Monday, November 18, 2013

Flannery O'Connor's Inspiration

Marilynne Robinson reviews Flannery O'Connor's recently published journal and, as usual, makes connections that cross time and space, pointing out how the patterns of thought that gave us the Muses as literal inspiration have been lost, evoking some of Barfield's comments to my ear:

"O’Connor’s awareness of her gifts gives her a special kind of interest in them. Having concluded one early entry by asking the Lord to help her “with this life that seems so treacherous, so disappointing,” she begins the next entry: “Dear God, tonight it is not disappointing because you have given me a story. Don’t let me ever think, dear God, that I was anything but the instrument for Your story — just like the typewriter was mine.”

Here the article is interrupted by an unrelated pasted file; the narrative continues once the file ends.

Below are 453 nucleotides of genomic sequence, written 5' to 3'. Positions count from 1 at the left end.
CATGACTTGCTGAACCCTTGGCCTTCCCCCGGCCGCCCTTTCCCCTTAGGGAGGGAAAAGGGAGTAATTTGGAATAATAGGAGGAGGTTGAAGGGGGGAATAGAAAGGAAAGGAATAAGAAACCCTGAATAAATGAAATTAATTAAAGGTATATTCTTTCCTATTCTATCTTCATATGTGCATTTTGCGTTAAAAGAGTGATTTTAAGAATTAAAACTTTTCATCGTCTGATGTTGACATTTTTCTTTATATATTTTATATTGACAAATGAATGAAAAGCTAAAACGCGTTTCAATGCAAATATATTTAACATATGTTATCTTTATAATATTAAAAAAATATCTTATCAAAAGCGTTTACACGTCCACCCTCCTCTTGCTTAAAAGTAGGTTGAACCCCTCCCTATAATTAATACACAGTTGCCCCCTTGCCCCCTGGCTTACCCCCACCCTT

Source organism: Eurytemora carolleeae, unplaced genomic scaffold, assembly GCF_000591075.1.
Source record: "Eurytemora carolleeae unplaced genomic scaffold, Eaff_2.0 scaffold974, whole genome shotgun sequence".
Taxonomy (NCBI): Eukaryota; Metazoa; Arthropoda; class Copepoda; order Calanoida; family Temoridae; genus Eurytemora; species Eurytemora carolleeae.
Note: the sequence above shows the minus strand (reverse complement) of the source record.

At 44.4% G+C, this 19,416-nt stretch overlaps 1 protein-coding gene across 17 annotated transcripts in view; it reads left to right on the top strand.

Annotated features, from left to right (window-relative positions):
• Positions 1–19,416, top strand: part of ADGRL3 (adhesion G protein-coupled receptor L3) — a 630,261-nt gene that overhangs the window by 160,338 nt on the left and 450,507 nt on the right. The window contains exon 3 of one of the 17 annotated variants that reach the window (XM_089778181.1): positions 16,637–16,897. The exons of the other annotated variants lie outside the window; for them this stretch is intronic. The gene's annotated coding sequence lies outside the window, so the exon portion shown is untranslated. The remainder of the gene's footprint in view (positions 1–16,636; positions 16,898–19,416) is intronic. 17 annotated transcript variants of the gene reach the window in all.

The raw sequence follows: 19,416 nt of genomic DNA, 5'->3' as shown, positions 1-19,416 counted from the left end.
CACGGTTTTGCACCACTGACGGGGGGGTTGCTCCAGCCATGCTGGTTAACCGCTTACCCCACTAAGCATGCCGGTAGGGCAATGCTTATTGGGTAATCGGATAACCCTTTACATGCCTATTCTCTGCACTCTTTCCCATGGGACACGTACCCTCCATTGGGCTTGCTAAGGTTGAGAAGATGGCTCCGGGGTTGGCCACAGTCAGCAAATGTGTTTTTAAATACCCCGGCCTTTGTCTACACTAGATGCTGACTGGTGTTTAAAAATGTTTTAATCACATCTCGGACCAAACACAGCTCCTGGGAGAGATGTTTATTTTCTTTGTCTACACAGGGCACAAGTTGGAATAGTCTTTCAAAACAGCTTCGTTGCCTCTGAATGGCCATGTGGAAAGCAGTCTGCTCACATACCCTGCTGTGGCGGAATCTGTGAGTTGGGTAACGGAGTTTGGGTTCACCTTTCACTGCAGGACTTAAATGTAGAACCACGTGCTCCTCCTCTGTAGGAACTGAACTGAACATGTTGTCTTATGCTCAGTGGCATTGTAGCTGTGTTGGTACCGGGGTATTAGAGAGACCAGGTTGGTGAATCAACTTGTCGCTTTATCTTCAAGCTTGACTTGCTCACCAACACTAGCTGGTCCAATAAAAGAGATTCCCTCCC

"... I would be curious to know what story or part of a story by O’Connor should be attributed to the Lord. It can seem self-aggrandizing or simply bizarre to ascribe any thought or work to a seemingly external source, named or unnamed. Nevertheless, ­Hesiod, Pindar and any number of poets and prophets before and after them have declared indebtedness of this kind. If they, and O’Connor, were na├»ve, sophistication has made language poorer."

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